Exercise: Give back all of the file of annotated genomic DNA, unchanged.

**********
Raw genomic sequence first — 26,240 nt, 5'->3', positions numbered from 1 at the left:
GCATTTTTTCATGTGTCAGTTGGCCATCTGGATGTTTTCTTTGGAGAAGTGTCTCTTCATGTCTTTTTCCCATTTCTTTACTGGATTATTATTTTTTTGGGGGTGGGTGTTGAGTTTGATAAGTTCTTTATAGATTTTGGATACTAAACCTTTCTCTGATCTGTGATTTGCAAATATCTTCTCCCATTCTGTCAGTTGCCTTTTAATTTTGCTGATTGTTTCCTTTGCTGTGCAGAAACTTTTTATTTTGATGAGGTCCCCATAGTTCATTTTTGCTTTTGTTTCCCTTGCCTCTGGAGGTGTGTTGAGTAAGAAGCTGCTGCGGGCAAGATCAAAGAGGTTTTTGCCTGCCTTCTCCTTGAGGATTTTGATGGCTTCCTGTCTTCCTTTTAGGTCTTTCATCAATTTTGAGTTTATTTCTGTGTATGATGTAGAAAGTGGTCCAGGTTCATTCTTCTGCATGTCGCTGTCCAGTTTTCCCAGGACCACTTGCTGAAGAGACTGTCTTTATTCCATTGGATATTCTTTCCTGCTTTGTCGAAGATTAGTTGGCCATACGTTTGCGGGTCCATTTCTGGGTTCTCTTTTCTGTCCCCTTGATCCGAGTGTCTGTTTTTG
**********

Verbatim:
Raw genomic sequence first — 26,240 nt, 5'->3', positions numbered from 1 at the left:
GCATTTTTTCATGTGTCAGTTGGCCATCTGGATGTTTTCTTTGGAGAAGTGTCTCTTCATGTCTTTTTCCCATTTCTTTACTGGATTATTATTTTTTTGGGGGTGGGTGTTGAGTTTGATAAGTTCTTTATAGATTTTGGATACTAAACCTTTCTCTGATCTGTGATTTGCAAATATCTTCTCCCATTCTGTCAGTTGCCTTTTAATTTTGCTGATTGTTTCCTTTGCTGTGCAGAAACTTTTTATTTTGATGAGGTCCCCATAGTTCATTTTTGCTTTTGTTTCCCTTGCCTCTGGAGGTGTGTTGAGTAAGAAGCTGCTGCGGGCAAGATCAAAGAGGTTTTTGCCTGCCTTCTCCTTGAGGATTTTGATGGCTTCCTGTCTTCCTTTTAGGTCTTTCATCAATTTTGAGTTTATTTCTGTGTATGATGTAGAAAGTGGTCCAGGTTCATTCTTCTGCATGTCGCTGTCCAGTTTTCCCAGGACCACTTGCTGAAGAGACTGTCTTTATTCCATTGGATATTCTTTCCTGCTTTGTCGAAGATTAGTTGGCCATACGTTTGCGGGTCCATTTCTGGGTTCTCTTTTCTGTCCCCTTGATCCGAGTGTCTGTTTTTG